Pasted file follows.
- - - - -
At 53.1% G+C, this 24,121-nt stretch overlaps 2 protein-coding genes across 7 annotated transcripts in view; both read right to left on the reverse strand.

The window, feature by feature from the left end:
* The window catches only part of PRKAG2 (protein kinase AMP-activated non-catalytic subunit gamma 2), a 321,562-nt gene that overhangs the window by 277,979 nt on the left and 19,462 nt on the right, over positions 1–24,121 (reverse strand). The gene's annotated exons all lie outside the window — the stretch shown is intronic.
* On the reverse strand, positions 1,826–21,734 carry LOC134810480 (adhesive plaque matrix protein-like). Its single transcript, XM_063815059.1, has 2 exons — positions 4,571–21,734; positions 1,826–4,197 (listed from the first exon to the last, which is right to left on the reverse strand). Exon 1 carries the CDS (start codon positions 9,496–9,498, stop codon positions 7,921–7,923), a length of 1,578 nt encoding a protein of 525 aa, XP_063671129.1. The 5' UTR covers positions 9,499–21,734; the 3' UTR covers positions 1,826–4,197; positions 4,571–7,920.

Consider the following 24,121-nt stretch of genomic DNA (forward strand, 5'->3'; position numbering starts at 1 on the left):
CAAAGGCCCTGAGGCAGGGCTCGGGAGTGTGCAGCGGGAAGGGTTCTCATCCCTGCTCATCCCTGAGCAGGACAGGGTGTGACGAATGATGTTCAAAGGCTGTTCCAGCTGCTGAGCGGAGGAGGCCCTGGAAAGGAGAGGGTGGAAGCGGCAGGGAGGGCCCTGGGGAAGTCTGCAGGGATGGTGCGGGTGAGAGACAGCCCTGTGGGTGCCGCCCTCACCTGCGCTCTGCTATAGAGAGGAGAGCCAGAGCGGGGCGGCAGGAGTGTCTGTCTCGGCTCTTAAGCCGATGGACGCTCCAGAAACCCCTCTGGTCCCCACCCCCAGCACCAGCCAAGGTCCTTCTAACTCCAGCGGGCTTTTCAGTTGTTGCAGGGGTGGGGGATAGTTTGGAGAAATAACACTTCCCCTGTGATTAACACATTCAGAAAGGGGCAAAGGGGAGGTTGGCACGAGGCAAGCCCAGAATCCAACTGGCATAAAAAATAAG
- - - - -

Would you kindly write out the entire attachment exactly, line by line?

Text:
At 53.1% G+C, this 24,121-nt stretch overlaps 2 protein-coding genes across 7 annotated transcripts in view; both read right to left on the reverse strand.

The window, feature by feature from the left end:
* The window catches only part of PRKAG2 (protein kinase AMP-activated non-catalytic subunit gamma 2), a 321,562-nt gene that overhangs the window by 277,979 nt on the left and 19,462 nt on the right, over positions 1–24,121 (reverse strand). The gene's annotated exons all lie outside the window — the stretch shown is intronic.
* On the reverse strand, positions 1,826–21,734 carry LOC134810480 (adhesive plaque matrix protein-like). Its single transcript, XM_063815059.1, has 2 exons — positions 4,571–21,734; positions 1,826–4,197 (listed from the first exon to the last, which is right to left on the reverse strand). Exon 1 carries the CDS (start codon positions 9,496–9,498, stop codon positions 7,921–7,923), a length of 1,578 nt encoding a protein of 525 aa, XP_063671129.1. The 5' UTR covers positions 9,499–21,734; the 3' UTR covers positions 1,826–4,197; positions 4,571–7,920.

Consider the following 24,121-nt stretch of genomic DNA (forward strand, 5'->3'; position numbering starts at 1 on the left):
CAAAGGCCCTGAGGCAGGGCTCGGGAGTGTGCAGCGGGAAGGGTTCTCATCCCTGCTCATCCCTGAGCAGGACAGGGTGTGACGAATGATGTTCAAAGGCTGTTCCAGCTGCTGAGCGGAGGAGGCCCTGGAAAGGAGAGGGTGGAAGCGGCAGGGAGGGCCCTGGGGAAGTCTGCAGGGATGGTGCGGGTGAGAGACAGCCCTGTGGGTGCCGCCCTCACCTGCGCTCTGCTATAGAGAGGAGAGCCAGAGCGGGGCGGCAGGAGTGTCTGTCTCGGCTCTTAAGCCGATGGACGCTCCAGAAACCCCTCTGGTCCCCACCCCCAGCACCAGCCAAGGTCCTTCTAACTCCAGCGGGCTTTTCAGTTGTTGCAGGGGTGGGGGATAGTTTGGAGAAATAACACTTCCCCTGTGATTAACACATTCAGAAAGGGGCAAAGGGGAGGTTGGCACGAGGCAAGCCCAGAATCCAACTGGCATAAAAAATAAG